Manufacturing integrity plays an important role in Rover owner happiness. A
non-com in the U.S. Army puts it thus: "Why am I a Rover convert? My experience
started in 1960 with my venerable ī51 model 75. It was hardly a spectacular car,
but it showed the qualities which make for convinced owners. Quality design and
construction clearly pointed out the attitude of the makers. Contact with Rover
in the U.S. supported this feeling."
2000 shows that, in addition to integrity, the Rover people have the ability to
design and produce according to their own good sense, not copy everything else
with complete slavery to cost-efficiency planning."
serviceman continues: "Everytime I drive the car, I am reminded that I have not
been short-changed by sloppy workmanship or shortcuts in design. I call that
as with every car in the survey, not all owners have experienced trouble-free
operation or find the Rover completely without fault. Perhaps one of the most
frequent complaints is of the nit-picking school but, nonetheless, important to
the drivers and sale driving, the outside left side mirror. It appears that
Rover had not placed it where it does the most good. Several respondents moved
the mirror further to the rear on the door. Others complain that it is useless
when it is raining as the windshield wipers do not paint the lower left hand
corner of the driverīs side where, from the driverīs point of vision, the mirror
is located. One driver asked why ROAD TEST hadnīt discovered this in our test.
Simple: It seldom rains in California. Nevertheless, this appears to be a
others are disappointed with the rear view mirror, pointing out that it is small
or canīt be adjusted when a heavy load is aboard.
handful of Canadians complained about resonators and mufflers quickly rusting
out during snow seasons, but we think the amount of salt used on the roads up
there during the snow season is contributory. All cars have the same problem in
these areas and thereīs not much to be done about it.
complaints about the disc brakes according to surveys answers other than the
usual squeal associated with this type of device. Many Rover 2000 owners wish
they had more engine power, but none of the 2000 TC drivers express this view.
They obviously are satisfied with the additional boost in performance afforded
with the TC option.
answers indicate there have been major problems with the 2000 transmission.
However, all owners indicate these were fully taken care of (up to and including
complete replacement) by the Rover warranty. One owners reports that his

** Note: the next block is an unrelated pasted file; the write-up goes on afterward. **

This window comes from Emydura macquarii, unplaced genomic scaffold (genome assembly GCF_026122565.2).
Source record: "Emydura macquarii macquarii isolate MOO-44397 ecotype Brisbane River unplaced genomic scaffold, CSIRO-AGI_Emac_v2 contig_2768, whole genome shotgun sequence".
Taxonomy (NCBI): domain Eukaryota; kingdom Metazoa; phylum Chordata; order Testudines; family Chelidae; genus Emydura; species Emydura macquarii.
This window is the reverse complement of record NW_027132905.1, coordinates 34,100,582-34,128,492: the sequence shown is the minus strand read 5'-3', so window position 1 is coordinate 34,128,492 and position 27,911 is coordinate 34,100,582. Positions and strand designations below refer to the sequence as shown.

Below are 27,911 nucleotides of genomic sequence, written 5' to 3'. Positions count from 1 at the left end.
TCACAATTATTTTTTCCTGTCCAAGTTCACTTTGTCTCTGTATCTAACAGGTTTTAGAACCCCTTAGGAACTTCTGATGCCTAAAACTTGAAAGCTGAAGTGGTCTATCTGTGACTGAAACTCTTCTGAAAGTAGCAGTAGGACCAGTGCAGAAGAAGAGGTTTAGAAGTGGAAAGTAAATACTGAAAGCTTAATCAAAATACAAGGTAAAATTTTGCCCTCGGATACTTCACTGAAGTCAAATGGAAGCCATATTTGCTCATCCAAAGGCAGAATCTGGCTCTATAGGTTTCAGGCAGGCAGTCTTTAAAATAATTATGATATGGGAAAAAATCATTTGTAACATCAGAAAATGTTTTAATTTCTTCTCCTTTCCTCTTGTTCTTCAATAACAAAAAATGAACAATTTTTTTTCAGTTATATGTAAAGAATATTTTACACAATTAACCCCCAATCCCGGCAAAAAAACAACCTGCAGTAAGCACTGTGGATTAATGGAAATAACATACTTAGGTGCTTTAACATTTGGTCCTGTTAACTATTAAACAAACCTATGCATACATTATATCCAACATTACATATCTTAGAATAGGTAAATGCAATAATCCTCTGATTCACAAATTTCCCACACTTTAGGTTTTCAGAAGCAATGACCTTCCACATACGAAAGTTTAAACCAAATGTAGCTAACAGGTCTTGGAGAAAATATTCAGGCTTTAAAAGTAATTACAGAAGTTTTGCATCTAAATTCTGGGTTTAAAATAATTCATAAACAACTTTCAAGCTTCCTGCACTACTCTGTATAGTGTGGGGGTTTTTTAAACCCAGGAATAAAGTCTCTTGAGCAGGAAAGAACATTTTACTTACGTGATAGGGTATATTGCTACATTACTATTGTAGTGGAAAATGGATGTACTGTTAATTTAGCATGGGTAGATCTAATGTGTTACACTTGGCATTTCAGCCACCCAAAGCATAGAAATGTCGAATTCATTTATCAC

transmission gave him minor trouble during the period of warranty but, after the
warranty had expired, it became very serious. The Rover dealer in his area
completely replaced the unit at no expense after the warranty had lapsed.
line with the transmission troubles, there are minor reports indicating personal
dislikes with the manual clutch, but they are relatively minor, i.e. pedal
pressure high etc.
owners would like more rear leg room, and one driver reveals that the front seat
backs have been torn by rear seat passengers getting in and out.
Several claim discomfort with the hanging accelerator pedal and would much
prefer less spring tension or, better yet, "an organ pedal" of larger size.
one-third voice some form of dislike for the speedometer, either not working or
beeing too noisy. This, of course, is one of the "bought-out" components on the
Rover and this particular type of problem is not uncommon with cars of English
manufacture. The source of the trouble is with the instrument manufacturer and
it is there that it will be solved.
steering wheel is plastic (to bend in event of accident rather than splitter)
but some owners in the colder climates find that it tends to become brittle and
crack when the thermometer drops to Zero. As one disgrantled driver put it:
"This shouldnīt happen on a $4.000 car."
the praises for the Rover far outweigh the problems. There are no major
difficulties reported. There is, however, somewhat of a problem with dealers in
the less populated areas. Sales volume and dealer organization is still rather
limited in the United States and Canada. Because of this, many foreign car
dealers handling other makes and models are serving as Rover agencies. And, as
with many domestic and foreign car agencies, there are good ones and bad ones.
These are quickly weeded out by just about every imported automobile
manufacturer. So, many owners in the less populated areas are left with the
closest dealer being 60 or 70 miles away. To combat this, many mechanically
oriented owners are doing their own work. Some of them donīt mind it at all, but
others find it a bit of a problem as they feel competent for minor tune-up
wrench tweaking, but little more. It is hoped Rover will make more vigorous
efforts in this direction.
Apparently Rover owners consider maintenance problems as just part of owning a
prestige automobile. None of the people reporting their problems have reached
the point where they are so dissatisfied with the machine to never purchase
another (as is the case with many of the other cars in our survey).
Precisely the opposite is true. The Rover, above all others, scores the highest
percentage for repeat buyers. Many owners are already on their second Rover, but
those who arenīt report they will buy another when the time comes. Of all the
Rover owners responding, 87,6 % will buy another! This, in itself, tells much
about the ownerīs acceptance of this automobile. Far down the scale in second
place is Corvette with 65 % of the owners reporting that they will buy another.
No other imported sedan or compact can come close to meeting the Roverīs level
of acceptability. It is in the best interests of the automotive art that they
try. Taking a leaf from Roverīs book might be a decent starting point.
/ USA June 1968